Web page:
Lupe Fiasco's DROGAS Wave
Lupe Fiasco is one of the few rap artists in active dialogue with his own catalogue. This, in many ways, makes his work some of the most literary in the genre. His newest album, DROGAS Wave, is an example of this. It presents the urban Black American experience through allegory no less effectively than its spiritual successor, 2007’s The Cool.
The Coolwas a novel – the story of a zombified young Black man murdered by the very streets he pledged himself to - complete with its own Grim Reaper-style villain. DROGAS Waveis a short story collection. Every song is an episodic tale, each connected thematically to the sinking of a slave ship in the Caribbean. Many songs reference drowning and the metaphorical fight to keep one’s head above water. Also like The Cool, Lupe has not allowed himself to be constrained by the concept album. DROGAS Wave is less saddled with this thematic story than enlivened by it, allowing Lupe to play within the imaginary, creating fantasy audioscapes of an undersea kingdom where the dead still live and “fish are [their] friends, the whales are [their] homies,” as he sings in the song “Down.” He does so with a confident, metronomic flow that shows off the powerful breath control he’s built over the twelve years since his first album.
It’s the willfully obscure in Lupe’s style that I have most often responded to. He rhymes about everything from Black Liberation to 80s manga and doesn’t pause for the listener to catch up. The lamenting strings of “Slave Ship (Interlude)” seems a reference to the string interludes he had on his 2015 album, Tetsuo & Youth. He revisits his biggest hit to-date – The Cool’s “Hip Hop Saved My Life” – with a sequel in this album’s “Stack That Cheese,” in which the chorus pleads to be saved now. Eleven years later after personal ups and downs and a seeming backwards societal slide, Lupe isn’t sure that hip hop actually saved him or anyone else.
That’s what may be most interesting about DROGAS Wave. It is a multi-pronged indictment of the cheapness with which Black life and death are held within the American hemisphere. The song “Manilla” paints a clear picture of the web-like apparatus of the 19thcentury transatlantic slave trade across the Americas. Lupe draws parallels between the drowning of enslaved Africans to the death of Trayvon Martin and the thousands killed in Hurricanes Katrina and Maria. And from city violence in Kingston to that in Chicago. These things are consequences of active choices by governments uninterested in investing in certain of their citizens’ lives. Across the diaspora – from slavery to Jim Crow, red lining to miseducation, police murder in the name of Law and Order, the election of a president who made his money as an urban slum lord, poor city infrastructure, and failed emergency response – Black death is the acceptable loss on the balance sheet of American business since the very beginning.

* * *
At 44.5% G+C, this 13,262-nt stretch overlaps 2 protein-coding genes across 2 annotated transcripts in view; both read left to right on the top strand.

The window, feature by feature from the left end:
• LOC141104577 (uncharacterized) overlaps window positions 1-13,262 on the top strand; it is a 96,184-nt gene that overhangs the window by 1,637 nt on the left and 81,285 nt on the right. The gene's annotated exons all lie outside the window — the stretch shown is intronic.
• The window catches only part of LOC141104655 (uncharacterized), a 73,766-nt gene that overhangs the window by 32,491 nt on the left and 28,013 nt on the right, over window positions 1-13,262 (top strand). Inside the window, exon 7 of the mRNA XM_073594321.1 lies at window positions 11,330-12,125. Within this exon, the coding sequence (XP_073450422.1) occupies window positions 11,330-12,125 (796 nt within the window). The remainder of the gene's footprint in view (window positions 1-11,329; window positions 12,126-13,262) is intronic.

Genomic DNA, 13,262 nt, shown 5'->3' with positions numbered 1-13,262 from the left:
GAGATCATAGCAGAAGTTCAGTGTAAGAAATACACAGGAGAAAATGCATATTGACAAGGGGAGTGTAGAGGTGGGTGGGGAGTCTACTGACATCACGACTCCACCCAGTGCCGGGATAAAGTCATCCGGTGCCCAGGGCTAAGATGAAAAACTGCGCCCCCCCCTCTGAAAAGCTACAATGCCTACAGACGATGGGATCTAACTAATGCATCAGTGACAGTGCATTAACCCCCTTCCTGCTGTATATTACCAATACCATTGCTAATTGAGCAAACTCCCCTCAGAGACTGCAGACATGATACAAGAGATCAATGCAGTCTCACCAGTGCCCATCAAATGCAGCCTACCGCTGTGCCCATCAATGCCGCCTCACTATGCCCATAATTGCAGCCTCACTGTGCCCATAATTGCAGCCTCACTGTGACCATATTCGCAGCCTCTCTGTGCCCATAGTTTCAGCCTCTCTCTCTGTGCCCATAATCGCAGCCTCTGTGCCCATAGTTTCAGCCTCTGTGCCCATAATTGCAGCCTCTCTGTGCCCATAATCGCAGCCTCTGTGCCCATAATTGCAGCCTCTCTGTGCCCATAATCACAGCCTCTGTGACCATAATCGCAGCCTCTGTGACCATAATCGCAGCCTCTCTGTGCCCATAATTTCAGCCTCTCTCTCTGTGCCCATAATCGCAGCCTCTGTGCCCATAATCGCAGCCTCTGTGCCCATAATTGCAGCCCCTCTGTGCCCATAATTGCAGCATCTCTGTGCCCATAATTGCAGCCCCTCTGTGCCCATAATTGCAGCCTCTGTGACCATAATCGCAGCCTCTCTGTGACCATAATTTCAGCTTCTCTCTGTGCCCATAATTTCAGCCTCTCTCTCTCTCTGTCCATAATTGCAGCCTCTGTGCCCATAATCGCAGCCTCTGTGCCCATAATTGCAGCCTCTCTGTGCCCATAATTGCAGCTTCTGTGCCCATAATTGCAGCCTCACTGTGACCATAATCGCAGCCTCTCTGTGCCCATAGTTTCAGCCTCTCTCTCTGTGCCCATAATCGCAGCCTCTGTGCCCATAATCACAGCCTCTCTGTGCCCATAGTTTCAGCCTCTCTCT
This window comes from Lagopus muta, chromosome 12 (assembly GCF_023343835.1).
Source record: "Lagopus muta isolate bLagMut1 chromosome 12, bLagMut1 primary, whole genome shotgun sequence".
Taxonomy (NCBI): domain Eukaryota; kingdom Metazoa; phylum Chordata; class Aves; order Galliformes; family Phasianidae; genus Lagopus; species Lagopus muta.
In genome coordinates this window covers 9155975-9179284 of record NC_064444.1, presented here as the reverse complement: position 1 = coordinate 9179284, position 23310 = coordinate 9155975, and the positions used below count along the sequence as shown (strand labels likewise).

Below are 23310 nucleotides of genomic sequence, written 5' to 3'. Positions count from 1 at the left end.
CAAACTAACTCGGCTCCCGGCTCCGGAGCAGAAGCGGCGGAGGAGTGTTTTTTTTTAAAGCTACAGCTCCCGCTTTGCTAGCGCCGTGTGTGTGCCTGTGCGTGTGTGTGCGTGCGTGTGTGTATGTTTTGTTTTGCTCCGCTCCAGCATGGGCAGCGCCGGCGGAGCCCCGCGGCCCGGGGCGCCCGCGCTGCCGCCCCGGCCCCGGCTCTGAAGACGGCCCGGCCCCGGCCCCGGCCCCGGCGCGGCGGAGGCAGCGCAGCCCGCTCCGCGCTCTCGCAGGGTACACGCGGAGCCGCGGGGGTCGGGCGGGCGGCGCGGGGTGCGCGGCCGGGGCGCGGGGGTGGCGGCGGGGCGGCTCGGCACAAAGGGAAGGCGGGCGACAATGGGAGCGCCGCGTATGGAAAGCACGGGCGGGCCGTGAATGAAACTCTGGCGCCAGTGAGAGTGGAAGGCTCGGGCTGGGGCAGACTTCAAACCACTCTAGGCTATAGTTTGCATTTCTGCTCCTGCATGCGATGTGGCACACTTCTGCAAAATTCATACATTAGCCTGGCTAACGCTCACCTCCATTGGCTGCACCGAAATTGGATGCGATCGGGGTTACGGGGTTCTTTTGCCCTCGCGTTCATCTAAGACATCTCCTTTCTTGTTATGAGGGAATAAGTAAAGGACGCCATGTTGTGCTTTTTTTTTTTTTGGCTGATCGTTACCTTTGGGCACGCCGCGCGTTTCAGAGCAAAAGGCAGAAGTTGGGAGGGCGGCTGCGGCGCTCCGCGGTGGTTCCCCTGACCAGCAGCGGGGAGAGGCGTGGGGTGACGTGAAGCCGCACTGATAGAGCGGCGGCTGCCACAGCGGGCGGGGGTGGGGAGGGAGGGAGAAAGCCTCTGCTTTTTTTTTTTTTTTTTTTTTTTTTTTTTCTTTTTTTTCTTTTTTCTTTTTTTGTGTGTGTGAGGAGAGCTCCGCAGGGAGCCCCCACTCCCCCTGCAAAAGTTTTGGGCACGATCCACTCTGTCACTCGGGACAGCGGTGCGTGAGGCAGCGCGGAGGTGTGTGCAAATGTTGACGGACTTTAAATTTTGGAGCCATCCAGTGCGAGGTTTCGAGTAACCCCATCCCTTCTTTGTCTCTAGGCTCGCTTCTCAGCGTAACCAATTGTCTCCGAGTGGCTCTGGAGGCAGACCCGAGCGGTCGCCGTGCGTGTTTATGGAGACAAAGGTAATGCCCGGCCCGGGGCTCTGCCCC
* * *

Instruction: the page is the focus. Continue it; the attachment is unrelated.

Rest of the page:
Lupe levels these indictments with a heavy dose of rhetoric aimed at Black respectability. He has never shied away from sharing his views on the disintegration of the Black family. While I would challenge the very supposition of a Black Golden Age where the Black family held supreme sway as being either revisionist or a misread of history, I cannot deny that there is certainly a valid conversation to be had about the virtues and limitations of personal responsibility in our community. For me, however, Lupe doesn’t engage in the subject much further than the “pull up those pants” talking-to we’ve had from nostalgia-bound Black grandparents nationwide. That said, I also disagree with gang murders and taking sexual advantage of drug addicts and I’ve banged enough of those songs over the years to give a pass to a little old-fashioned Black conservatism. Lupe’s self-righteousness maybe a bit for some, but it lands no more or less clumsily than the self-indulgent gangster extravagance of many in the genre.
In this way, Lupe is also in dialogue with the wider artform. DROGAS Waveis an important work within the Millennial School of rap artists who came on the scene in the mid-2000s, inspired by the likes of Kanye and Outkast. Like Kendrick Lamar and J. Cole – the two torchbearers of this particular school – Lupe prizes storytelling and consciousness, weaving them into spitfire rhymes over bass-heavy, sonically-inventive instrumentals. (I tried to resist using other rappers for comparison in this piece for so, so long.) There are some really impressive entries here, but the album, as a whole, suffers some from a longer runtime. Some ruthless self-editing might have cut down the twenty-four song tracklist and increased the impact of the album. Lupe, of course, has the right to define the parameters of his own work, but I do believe DROGAS Wavewould benefit with a bit more brevity.
Lupe has created a piece art here, crafted with intention and skill, despite my minor critiques. This album is one that demands to be engaged with by its very content. In it, Lupe shows himself as still being able to create something that is complex and expansive while still having accessible, high-production music behind his words. DROGAS Waveis a masterwork by an artist seeking to refine and distill his core message while using his established style to create a dark fairy tale kingdom that exists beneath our often cold, suffocating reality.